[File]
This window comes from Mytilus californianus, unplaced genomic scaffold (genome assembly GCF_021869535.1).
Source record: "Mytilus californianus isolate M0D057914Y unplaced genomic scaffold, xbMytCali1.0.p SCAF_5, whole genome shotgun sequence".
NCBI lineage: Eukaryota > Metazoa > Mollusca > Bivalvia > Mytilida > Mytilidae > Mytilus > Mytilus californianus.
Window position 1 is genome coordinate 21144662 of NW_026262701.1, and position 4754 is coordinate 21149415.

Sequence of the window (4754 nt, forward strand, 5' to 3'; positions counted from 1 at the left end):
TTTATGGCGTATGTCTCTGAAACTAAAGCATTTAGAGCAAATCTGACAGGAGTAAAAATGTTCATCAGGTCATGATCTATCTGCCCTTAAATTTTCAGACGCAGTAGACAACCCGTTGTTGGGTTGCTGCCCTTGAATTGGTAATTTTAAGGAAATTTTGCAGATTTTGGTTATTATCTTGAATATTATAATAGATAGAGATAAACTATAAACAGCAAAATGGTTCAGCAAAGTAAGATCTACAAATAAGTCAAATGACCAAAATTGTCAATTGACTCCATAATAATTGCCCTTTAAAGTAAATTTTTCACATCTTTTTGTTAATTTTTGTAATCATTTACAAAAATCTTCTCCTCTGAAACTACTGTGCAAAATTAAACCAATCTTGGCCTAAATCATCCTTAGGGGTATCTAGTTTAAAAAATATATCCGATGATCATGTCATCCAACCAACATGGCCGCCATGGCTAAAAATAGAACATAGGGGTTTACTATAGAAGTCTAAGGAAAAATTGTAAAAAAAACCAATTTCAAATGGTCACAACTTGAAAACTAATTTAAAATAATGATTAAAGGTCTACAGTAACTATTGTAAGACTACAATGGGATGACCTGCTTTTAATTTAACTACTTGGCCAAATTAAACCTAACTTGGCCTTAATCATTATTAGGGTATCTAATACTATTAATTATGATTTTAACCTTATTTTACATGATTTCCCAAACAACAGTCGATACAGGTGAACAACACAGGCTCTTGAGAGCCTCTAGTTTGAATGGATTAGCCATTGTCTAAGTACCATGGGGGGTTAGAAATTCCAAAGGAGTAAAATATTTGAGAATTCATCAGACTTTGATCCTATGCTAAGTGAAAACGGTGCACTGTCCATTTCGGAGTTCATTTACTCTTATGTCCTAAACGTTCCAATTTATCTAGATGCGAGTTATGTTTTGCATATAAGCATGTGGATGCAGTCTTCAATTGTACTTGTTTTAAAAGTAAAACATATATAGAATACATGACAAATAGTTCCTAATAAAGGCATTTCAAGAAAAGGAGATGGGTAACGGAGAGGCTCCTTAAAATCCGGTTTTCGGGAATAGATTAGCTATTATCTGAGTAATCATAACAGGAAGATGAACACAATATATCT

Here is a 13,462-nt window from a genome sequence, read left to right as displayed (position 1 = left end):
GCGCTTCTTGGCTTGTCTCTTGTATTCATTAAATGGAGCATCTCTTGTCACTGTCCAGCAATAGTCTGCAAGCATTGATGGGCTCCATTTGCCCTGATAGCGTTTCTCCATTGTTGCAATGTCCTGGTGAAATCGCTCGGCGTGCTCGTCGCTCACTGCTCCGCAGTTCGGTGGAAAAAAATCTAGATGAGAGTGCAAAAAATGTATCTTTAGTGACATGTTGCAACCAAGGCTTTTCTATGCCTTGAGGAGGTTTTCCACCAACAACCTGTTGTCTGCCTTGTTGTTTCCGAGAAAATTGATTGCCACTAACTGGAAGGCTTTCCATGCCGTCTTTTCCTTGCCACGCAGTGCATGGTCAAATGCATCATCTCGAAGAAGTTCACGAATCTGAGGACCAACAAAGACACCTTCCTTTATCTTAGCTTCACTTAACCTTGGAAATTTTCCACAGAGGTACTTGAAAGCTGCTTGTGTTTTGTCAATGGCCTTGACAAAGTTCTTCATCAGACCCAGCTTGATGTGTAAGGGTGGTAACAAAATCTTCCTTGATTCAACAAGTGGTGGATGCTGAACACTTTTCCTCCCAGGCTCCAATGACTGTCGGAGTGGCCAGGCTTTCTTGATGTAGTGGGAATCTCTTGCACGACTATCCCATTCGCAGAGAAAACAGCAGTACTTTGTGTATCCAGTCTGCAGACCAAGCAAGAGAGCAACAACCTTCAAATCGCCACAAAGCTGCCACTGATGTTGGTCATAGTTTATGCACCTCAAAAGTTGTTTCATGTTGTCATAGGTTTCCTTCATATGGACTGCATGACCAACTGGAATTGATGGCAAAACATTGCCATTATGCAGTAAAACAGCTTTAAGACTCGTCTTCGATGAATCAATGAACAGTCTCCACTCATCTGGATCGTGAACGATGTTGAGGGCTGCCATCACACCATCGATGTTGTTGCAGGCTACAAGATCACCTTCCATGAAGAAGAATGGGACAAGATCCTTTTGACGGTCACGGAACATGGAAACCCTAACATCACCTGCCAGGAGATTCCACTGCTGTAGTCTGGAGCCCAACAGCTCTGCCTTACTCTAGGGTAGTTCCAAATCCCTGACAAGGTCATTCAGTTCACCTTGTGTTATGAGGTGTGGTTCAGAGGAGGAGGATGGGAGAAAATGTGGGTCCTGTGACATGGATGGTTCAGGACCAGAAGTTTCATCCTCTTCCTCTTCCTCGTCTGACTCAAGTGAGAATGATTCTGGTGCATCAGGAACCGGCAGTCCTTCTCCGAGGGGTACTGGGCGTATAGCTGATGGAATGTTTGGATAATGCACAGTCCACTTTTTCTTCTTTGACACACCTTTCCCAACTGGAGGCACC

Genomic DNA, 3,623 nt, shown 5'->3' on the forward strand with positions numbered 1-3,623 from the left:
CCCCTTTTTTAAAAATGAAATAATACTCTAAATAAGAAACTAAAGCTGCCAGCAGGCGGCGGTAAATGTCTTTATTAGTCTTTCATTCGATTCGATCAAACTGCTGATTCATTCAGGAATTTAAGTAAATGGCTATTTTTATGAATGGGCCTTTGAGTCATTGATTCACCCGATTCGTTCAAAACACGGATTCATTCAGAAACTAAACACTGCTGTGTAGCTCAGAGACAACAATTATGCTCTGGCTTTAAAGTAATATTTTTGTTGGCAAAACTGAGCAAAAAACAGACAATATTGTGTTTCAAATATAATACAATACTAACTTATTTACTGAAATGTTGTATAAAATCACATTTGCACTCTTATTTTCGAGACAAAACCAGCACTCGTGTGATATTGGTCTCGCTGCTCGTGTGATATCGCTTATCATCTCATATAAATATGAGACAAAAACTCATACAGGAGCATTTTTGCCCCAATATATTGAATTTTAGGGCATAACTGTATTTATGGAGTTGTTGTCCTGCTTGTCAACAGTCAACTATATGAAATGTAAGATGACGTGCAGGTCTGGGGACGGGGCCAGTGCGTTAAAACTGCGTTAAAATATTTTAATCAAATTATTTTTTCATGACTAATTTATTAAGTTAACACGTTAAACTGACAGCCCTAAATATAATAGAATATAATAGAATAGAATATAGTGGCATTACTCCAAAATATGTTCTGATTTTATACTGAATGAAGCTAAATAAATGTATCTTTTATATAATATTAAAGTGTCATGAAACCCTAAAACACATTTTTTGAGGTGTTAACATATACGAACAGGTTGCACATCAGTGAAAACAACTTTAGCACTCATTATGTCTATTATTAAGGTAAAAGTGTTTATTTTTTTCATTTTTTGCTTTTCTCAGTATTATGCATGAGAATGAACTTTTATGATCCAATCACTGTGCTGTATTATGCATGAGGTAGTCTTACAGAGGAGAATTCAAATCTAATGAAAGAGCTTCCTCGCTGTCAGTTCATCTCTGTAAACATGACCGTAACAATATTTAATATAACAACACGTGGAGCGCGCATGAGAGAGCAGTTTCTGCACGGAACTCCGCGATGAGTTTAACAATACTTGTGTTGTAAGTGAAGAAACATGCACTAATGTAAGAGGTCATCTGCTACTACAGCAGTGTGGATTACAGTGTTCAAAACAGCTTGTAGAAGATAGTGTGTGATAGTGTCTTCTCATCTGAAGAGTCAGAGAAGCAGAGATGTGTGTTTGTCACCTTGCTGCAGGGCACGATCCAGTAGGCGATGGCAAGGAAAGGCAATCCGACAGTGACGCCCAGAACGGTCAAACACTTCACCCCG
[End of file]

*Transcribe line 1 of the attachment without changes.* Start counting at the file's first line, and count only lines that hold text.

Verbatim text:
This window comes from Mytilus californianus, unplaced genomic scaffold (genome assembly GCF_021869535.1).